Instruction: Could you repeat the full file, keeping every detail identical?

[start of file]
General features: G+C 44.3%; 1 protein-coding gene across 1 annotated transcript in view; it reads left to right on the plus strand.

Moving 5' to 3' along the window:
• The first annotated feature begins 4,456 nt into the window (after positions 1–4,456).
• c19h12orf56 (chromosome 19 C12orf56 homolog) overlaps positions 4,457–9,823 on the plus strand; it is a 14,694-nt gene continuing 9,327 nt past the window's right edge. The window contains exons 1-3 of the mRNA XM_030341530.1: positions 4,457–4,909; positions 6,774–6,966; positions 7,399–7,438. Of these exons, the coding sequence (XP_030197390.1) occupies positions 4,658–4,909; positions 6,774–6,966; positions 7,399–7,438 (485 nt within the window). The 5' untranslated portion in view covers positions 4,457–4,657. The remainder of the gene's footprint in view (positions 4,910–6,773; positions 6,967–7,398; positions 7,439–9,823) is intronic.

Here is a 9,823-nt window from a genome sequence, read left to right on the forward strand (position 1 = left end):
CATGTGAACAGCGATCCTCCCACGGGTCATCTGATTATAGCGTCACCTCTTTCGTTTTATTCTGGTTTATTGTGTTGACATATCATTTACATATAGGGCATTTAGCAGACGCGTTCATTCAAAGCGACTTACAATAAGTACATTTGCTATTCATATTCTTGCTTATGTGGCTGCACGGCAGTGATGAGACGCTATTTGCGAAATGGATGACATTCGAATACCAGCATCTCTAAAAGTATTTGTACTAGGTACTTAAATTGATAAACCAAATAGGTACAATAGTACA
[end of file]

General features: G+C 44.3%; 1 protein-coding gene across 1 annotated transcript in view; it reads left to right on the plus strand.

Moving 5' to 3' along the window:
• The first annotated feature begins 4,456 nt into the window (after positions 1–4,456).
• c19h12orf56 (chromosome 19 C12orf56 homolog) overlaps positions 4,457–9,823 on the plus strand; it is a 14,694-nt gene continuing 9,327 nt past the window's right edge. The window contains exons 1-3 of the mRNA XM_030341530.1: positions 4,457–4,909; positions 6,774–6,966; positions 7,399–7,438. Of these exons, the coding sequence (XP_030197390.1) occupies positions 4,658–4,909; positions 6,774–6,966; positions 7,399–7,438 (485 nt within the window). The 5' untranslated portion in view covers positions 4,457–4,657. The remainder of the gene's footprint in view (positions 4,910–6,773; positions 6,967–7,398; positions 7,439–9,823) is intronic.

Here is a 9,823-nt window from a genome sequence, read left to right on the forward strand (position 1 = left end):
CATGTGAACAGCGATCCTCCCACGGGTCATCTGATTATAGCGTCACCTCTTTCGTTTTATTCTGGTTTATTGTGTTGACATATCATTTACATATAGGGCATTTAGCAGACGCGTTCATTCAAAGCGACTTACAATAAGTACATTTGCTATTCATATTCTTGCTTATGTGGCTGCACGGCAGTGATGAGACGCTATTTGCGAAATGGATGACATTCGAATACCAGCATCTCTAAAAGTATTTGTACTAGGTACTTAAATTGATAAACCAAATAGGTACAATAGTACA